Paths are for cyclists

UNFORTUNATELY the Bognor Regis Observer has chosen to ‘sensationalise’ what I considered to be a very valid question to the JWAAC committee (Observer, December 1, page 6). My point was raised when the discussion about the new relief road suggested cycle paths were to be built along Rowan Way. The Observer suggested I was ‘attacking cyclists’ – this simply was not the case.

My question was would it be worth the county council spending thousands of pounds installing a cycle path that may or may not be used; they have already done this on the Chichester Road between North Bersted and Chichester.

I asked if there was any legislation that would force cyclists to use these paths rather than the main trunk road. This is already the case on our motorway network where I’m sure you would agree, cycles would not be the best mode of transport due the sheer amount of traffic and the speeds at which it travels.

Apparently there is no legislation available to do this, which I find staggering. This means cycling is permitted on roads such as the A27, and the A24, both of which are dual carriageways where vehicles may travel at the national speed limit

of 70mph.

I have been riding a bicycle since I was four years old; I still have one now which I regularly use. I am acutely aware of how difficult it can be on the roads where cyclists are regarded as ‘interlopers’. Surely, if there is a safer haven available then it would be sensible to use it?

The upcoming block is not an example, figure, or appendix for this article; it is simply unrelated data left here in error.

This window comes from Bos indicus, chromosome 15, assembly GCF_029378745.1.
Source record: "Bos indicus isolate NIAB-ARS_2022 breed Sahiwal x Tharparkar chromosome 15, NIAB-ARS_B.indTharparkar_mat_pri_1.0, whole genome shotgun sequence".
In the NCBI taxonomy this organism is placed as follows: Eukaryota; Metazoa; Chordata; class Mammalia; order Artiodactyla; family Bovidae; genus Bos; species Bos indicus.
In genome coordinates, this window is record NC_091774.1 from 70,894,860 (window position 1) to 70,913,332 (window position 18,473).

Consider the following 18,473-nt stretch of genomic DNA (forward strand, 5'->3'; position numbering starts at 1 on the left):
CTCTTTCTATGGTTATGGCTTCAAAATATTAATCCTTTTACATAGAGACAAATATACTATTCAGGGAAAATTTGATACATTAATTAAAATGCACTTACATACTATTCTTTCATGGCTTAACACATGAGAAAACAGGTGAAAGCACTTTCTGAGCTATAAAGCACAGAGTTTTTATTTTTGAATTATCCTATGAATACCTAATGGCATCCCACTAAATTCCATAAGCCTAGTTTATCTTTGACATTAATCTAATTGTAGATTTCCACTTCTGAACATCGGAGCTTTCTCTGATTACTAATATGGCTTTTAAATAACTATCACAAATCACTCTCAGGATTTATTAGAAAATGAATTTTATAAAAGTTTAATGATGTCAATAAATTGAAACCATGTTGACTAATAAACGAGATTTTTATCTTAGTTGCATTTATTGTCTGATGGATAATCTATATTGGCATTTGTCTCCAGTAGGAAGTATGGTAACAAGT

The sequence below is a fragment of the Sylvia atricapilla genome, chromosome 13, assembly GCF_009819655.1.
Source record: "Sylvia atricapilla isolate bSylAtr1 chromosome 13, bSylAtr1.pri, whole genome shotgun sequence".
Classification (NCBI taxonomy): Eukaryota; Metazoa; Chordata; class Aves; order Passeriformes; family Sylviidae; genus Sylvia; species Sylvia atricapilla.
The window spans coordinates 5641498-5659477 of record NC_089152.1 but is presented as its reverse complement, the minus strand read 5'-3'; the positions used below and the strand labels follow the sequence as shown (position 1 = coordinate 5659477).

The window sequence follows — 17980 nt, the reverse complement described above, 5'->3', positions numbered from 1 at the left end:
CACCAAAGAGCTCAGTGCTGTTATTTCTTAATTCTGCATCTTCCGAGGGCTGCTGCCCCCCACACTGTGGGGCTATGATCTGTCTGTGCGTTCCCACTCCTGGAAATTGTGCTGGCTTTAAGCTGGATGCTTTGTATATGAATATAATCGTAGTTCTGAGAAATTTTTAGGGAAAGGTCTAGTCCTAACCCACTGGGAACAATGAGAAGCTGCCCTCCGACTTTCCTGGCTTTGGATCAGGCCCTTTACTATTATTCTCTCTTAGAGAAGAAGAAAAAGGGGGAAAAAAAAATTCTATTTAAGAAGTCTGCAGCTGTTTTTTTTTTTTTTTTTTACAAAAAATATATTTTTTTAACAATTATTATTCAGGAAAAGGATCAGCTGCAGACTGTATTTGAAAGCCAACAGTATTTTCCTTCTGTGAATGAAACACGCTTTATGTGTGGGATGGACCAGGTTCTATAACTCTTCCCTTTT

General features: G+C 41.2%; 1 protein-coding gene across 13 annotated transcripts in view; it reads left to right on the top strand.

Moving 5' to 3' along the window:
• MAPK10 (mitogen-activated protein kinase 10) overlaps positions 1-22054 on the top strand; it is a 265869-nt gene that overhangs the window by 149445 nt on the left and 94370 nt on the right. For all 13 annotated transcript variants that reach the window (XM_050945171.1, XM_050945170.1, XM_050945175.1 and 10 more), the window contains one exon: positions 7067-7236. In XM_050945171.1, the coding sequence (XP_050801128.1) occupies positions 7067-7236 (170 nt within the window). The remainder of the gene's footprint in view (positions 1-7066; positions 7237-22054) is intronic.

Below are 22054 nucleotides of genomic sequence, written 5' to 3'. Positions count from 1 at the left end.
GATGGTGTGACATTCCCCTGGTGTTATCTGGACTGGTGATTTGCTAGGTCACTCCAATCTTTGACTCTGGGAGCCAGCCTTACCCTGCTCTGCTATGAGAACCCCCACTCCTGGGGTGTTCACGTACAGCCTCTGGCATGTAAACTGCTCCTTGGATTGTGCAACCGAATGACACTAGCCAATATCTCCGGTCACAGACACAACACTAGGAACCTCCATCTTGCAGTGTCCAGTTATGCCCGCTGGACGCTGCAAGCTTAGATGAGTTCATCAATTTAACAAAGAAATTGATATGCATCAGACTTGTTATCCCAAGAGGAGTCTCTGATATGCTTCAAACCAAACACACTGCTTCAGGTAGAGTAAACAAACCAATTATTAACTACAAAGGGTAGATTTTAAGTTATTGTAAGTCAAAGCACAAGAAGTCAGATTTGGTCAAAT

The Observer also quoted me out of context regarding somebody knocking a cyclist over and it not being their fault because the cyclist was just there. I was not suggesting this at all, but we do live in a litigious society, and with that comes a blame culture. Accidents do happen; it’s a simple fact. Sometimes it is just an unfortunate set of circumstances that combine to make it happen.

However sometimes it is the fault of somebody who has decided to do something that they should not have done. The example I used happened to me very recently. A cyclist was riding in the dark, during a heavy rain storm, with no lights, no reflective jacket, and therefore no way of being seen until the very last minute. If I had been unfortunate enough to have knocked him from his bicycle, then I don’t think any blame could be levelled at me. It really shook me up, because all I could think about was, ‘what if I had knocked him off and killed him?’.

I am not suggesting that all cyclists do this, thankfully it is just a minority. However, it is still extremely dangerous, not to mention illegal. Merely by cycling on the path intended for cyclists which was

less than a metre from where he was, he could have been in a far safer position.

David Edwards

Arun District Councillor (Hotham)